Any more than 20% and you start accumulating plenty of fat. Good fat sources are:
Food (1 tsp serving size) Grams
Olive Oil 5
Sunflower Oil 5
Flaxseed Oil 5
Certain anabolic hormones are largely responsible for muscle mass gains and fat loss; macronutrients largely affect the production of these hormones.
The Relationship Between Carbohydrates, Protein & Insulin
Insulin is one of the most anabolic hormones in the body. As we have already mentioned it is the hormone responsible for delivering all of the nutrients into the correct tissues in the body for use. You may think of insulin as a truck that delivers raw materials to hard working production factories.
In our bodies, these factories would be all of the cells that compose it. Needless to say, insulin delivers amino acids into the muscle cell (which in turn help facilitate muscle growth) and carbohydrates into the bloodstream to be used for energy or into the muscle cell and liver to be stored as glycogen.
Whenever carbohydrates are ingested there is a concurrent release of insulin that if harnessed at the correct times could prove to be quite an anabolic event. On the other hand, too much insulin at the wrong times will shut down the body’s ability to utilize fats for fuel, which in the long run will contribute to an increase in body fat.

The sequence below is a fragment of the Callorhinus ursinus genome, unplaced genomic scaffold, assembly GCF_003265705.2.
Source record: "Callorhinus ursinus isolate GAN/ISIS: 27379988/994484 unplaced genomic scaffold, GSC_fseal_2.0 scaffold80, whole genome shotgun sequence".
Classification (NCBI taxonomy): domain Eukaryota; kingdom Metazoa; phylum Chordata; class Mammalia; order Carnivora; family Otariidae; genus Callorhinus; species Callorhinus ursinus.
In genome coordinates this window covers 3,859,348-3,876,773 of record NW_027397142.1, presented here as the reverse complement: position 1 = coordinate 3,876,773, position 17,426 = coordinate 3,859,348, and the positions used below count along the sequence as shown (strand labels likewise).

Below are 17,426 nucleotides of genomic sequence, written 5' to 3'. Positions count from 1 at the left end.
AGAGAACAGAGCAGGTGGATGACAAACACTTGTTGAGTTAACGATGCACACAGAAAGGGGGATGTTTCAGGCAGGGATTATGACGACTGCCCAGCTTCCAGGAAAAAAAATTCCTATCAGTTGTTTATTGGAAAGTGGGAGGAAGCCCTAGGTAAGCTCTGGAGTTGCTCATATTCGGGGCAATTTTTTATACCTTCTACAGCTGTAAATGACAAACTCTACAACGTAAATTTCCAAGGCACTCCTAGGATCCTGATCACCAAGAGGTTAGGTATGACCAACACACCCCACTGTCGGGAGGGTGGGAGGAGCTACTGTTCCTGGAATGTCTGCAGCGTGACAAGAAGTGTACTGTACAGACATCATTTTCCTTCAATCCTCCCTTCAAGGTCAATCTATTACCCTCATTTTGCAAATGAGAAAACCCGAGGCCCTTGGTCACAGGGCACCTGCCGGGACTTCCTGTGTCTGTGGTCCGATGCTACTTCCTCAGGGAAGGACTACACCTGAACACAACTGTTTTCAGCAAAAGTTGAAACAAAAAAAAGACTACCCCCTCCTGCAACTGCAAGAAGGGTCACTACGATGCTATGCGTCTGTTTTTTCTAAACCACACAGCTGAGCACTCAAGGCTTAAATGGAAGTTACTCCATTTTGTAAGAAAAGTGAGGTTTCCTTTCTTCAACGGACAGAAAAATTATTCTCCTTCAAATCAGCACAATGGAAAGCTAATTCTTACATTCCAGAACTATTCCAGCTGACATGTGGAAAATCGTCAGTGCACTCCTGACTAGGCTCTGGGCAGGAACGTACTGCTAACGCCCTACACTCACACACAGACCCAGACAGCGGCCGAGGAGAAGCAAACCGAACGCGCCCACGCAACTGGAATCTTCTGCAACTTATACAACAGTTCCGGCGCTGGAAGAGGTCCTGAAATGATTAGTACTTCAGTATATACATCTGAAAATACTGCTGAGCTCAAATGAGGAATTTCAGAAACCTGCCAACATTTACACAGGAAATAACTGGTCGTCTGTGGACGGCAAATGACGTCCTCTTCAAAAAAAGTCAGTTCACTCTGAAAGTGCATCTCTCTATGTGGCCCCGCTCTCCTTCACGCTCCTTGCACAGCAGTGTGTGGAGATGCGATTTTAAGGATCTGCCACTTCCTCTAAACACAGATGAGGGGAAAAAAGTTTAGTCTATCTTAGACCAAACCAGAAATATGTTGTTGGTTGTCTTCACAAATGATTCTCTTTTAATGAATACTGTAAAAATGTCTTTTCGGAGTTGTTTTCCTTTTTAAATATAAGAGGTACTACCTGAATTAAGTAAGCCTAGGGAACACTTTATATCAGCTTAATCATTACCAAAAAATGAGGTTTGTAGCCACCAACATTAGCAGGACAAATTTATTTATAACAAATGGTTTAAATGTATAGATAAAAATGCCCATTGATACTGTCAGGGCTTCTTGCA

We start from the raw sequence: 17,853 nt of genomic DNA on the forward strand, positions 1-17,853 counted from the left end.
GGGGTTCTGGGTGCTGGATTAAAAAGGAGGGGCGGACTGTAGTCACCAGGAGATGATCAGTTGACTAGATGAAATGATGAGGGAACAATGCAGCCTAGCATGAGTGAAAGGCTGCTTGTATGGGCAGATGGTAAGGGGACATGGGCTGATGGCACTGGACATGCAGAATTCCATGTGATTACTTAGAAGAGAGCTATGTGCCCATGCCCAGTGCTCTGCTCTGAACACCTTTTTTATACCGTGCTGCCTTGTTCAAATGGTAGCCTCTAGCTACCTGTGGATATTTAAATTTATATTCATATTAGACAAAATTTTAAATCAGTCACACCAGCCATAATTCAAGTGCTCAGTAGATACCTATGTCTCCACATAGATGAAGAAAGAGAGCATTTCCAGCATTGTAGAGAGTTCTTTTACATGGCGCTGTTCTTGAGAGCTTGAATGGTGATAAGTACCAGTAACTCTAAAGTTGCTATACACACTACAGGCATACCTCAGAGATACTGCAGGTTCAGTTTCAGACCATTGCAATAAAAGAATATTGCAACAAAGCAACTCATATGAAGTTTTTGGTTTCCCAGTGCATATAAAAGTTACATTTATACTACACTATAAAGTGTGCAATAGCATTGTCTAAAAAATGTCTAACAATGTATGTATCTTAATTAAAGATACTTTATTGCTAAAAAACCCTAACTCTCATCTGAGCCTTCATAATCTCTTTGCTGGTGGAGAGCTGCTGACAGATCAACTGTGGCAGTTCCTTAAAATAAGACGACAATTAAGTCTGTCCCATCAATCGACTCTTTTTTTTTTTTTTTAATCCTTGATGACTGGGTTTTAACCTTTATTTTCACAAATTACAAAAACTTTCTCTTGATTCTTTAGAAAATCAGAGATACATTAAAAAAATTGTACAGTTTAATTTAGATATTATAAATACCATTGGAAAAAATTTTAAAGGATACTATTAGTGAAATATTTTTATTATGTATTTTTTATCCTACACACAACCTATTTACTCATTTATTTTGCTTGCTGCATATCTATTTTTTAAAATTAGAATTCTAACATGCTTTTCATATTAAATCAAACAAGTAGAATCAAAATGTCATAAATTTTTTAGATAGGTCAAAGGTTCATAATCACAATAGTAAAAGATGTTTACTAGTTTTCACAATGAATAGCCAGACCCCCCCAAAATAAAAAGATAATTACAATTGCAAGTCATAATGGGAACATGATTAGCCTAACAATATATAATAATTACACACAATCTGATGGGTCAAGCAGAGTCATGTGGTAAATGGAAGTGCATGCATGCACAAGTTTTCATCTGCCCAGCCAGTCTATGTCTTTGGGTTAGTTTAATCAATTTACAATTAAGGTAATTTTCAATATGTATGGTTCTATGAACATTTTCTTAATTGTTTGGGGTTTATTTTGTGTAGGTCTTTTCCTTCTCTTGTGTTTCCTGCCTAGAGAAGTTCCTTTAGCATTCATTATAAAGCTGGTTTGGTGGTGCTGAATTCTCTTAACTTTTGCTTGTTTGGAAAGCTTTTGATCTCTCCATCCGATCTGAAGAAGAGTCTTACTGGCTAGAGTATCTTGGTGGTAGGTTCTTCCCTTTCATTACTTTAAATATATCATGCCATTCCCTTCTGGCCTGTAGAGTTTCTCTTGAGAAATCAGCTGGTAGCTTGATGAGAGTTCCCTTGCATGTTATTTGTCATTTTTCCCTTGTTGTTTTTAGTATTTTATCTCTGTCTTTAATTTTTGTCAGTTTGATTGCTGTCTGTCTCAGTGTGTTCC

For most of the day, insulin levels need to be kept in check in order to have constant energy levels along with a favorable environment in which body fat is used for fuel. This is best accomplished by consuming low glycemic carbohydrates throughout most of the day and ingesting them in a 1 to 1 ratio with protein. That means that if you consume 40 grams of protein in one meal, you will consume roughly 40 grams of carbohydrates in that same meal.
If you consume more carbohydrates than protein, you will be risking shutting down the body’s ability to utilize fats for fuel due to the over abundance of carbohydrates. If you eat much less carbohydrates in relation to protein then a hormone called glucagon gets secreted which, in turn, will activate the use of the glycogen stores.
This is good if timed right (more on that later) but for the most part, it is a bad thing since if you do it all the time it will result in loss of energy. Depleted glycogen stores will make it difficult for you to train hard at the gym and give your muscles a flat and stringy appearance.
Fats & Hormonal Production
In order to lose body fat many bodybuilders immediately attempt to eliminate all forms of fat from their diet. Unfortunately this is the worst thing they can do as such maneuvers not only makes it more difficult for them to lose body fat but also shuts down the body’s capability to produce anabolic hormones such as testosterone.